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? Leo Tolstoy...  Then we are told of the greatness of soul of the marshals, especially of Ney- a greatness of soul consisting in this: that he made his way by night around through the forest and across the Dnieper and escaped to Orsha, abandoning standards, artillery, and nine tenths of his men.,!  The sun was charming; the branches had that soft shivering of May,which seems to proceed rather from the nests than from the wind. A brave little bird, probably a lover, was carolling in a distractedmanner in a large tree.,Beauty is as summer fruits, which are easy to corrupt, and cannot last and, for the most part, it makes a dissolute youth, and an age a little out of countenance: but yet certainly again, if it light well, it maketh virtues shine, and vices blush.,  "Here, you of the Sixth Company! Devils that you are! Lend a hand... will you? You may want us one of these days.";  In another form but along the same path of reflection the other sciences have proceeded. When Newton enunciated the law of gravity he did not say that the sun or the earth had a property of attraction; he said that all bodies from the largest to the smallest have the property of attracting one another, that is, leaving aside the question of the cause of the movement of the bodies, he expressed the property common to all bodies from the infinitely large to the infinitely small. The same is done by the natural sciences: leaving aside the question of cause, they seek for laws. History stands on the same path. And if history has for its object the study of the movement of the nations and of humanity and not the narration of episodes in the lives of individuals, it too, setting aside the conception of cause, should seek the laws common to all the inseparably interconnected infinitesimal elements of free will. ,  To have one's ear pulled by the Emperor was considered the greatest honor and mark of favor at the French court....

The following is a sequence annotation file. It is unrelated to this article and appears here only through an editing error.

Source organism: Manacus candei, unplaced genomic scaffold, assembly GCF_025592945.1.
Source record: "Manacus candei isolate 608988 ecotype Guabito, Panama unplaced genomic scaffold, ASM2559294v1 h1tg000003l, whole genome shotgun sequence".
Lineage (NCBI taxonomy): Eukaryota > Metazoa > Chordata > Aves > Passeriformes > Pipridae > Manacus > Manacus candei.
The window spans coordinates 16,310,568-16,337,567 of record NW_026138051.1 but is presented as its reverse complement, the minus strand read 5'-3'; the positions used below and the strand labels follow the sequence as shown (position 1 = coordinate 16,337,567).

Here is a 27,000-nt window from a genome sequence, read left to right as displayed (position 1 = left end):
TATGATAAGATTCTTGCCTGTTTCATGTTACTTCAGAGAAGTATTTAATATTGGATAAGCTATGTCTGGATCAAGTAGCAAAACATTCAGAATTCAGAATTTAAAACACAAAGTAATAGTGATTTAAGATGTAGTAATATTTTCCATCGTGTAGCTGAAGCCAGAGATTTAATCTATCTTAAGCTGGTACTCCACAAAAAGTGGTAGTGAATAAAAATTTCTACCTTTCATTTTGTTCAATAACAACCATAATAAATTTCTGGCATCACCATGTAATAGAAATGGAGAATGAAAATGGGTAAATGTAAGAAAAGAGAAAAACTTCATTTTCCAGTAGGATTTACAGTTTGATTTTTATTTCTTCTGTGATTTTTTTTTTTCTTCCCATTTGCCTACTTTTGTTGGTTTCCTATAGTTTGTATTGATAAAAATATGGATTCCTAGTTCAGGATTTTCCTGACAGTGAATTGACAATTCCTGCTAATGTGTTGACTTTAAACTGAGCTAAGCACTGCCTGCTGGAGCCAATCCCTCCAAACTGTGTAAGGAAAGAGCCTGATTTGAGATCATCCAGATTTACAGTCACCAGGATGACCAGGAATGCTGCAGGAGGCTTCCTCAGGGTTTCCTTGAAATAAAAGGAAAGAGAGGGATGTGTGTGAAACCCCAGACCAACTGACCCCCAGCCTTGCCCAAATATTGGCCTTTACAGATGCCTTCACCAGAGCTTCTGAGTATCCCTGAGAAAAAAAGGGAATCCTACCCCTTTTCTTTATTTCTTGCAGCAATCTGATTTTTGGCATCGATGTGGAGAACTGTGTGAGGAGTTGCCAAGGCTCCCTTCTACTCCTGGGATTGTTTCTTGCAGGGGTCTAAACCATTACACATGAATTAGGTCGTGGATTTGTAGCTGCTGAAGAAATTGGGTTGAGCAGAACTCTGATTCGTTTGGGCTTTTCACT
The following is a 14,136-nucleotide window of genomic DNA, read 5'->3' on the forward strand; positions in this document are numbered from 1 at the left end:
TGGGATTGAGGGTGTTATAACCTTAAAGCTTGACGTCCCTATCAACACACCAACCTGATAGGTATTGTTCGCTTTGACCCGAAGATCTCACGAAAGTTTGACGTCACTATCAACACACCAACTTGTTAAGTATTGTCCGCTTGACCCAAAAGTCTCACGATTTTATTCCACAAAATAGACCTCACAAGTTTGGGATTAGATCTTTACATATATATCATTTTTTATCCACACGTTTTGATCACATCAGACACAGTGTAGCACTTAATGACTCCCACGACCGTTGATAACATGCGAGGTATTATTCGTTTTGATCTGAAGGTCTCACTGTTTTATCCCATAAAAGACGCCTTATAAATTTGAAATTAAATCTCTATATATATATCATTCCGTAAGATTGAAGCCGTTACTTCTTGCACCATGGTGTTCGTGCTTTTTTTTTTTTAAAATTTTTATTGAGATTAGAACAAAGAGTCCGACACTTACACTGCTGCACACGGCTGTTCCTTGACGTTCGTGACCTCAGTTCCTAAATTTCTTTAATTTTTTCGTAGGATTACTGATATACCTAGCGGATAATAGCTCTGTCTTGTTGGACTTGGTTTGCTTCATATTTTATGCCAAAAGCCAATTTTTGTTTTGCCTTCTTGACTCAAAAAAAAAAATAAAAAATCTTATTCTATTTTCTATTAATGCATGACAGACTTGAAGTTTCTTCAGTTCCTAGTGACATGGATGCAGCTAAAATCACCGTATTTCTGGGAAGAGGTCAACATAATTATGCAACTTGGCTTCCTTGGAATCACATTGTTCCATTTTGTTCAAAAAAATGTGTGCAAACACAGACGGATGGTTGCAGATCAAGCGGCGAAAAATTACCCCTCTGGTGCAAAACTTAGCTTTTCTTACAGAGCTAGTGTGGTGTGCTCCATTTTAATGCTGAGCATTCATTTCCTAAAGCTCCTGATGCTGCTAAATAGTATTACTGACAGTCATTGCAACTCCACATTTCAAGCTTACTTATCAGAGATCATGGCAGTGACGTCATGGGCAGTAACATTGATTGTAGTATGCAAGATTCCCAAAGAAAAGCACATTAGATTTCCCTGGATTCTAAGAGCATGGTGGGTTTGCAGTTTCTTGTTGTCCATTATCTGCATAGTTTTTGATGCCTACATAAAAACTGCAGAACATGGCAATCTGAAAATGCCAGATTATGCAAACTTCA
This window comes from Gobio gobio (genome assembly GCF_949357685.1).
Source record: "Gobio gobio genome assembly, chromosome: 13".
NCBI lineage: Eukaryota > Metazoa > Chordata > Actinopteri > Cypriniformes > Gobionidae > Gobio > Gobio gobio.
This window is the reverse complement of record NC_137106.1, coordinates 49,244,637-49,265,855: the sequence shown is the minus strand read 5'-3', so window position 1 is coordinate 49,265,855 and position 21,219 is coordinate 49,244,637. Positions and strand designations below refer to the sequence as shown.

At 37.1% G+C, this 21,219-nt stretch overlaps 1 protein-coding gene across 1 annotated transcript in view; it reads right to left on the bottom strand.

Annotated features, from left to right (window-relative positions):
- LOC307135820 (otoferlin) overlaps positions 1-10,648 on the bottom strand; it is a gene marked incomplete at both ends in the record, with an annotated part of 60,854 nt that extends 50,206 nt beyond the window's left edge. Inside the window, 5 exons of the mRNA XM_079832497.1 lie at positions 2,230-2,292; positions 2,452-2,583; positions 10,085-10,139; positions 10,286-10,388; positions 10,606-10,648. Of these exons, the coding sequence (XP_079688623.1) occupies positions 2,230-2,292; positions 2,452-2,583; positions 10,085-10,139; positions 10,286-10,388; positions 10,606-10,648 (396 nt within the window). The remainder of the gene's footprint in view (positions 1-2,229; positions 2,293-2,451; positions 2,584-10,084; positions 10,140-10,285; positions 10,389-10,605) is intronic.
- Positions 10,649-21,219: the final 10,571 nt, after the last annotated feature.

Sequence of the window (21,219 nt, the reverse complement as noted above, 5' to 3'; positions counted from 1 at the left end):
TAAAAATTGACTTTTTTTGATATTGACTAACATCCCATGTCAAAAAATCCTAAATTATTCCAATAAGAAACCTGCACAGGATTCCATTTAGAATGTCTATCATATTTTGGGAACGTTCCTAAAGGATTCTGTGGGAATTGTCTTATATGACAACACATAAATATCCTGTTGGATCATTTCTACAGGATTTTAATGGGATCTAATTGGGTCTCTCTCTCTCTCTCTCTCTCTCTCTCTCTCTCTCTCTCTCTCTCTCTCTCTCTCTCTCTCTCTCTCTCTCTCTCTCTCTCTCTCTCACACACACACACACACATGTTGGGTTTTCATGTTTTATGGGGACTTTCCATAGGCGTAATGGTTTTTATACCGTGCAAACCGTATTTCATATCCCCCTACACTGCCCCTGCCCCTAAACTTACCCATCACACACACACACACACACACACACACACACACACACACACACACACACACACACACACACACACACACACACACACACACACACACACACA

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CHAPTER XXIV ...  "Princess Yusupova wore one exactly like this," said Berg, pointing to the fichu with a happy and kindly smile.,LastIndex!  At the same time, she stretched out her arm towards the cat-o'-nine-tails which hung on a nail in the chimney-corner....  The stone was there.,  Here, then, is the superstition of Montfermeil: it is thought that the devil, from time immemorial, has selected the forest as a hiding-place for his treasures....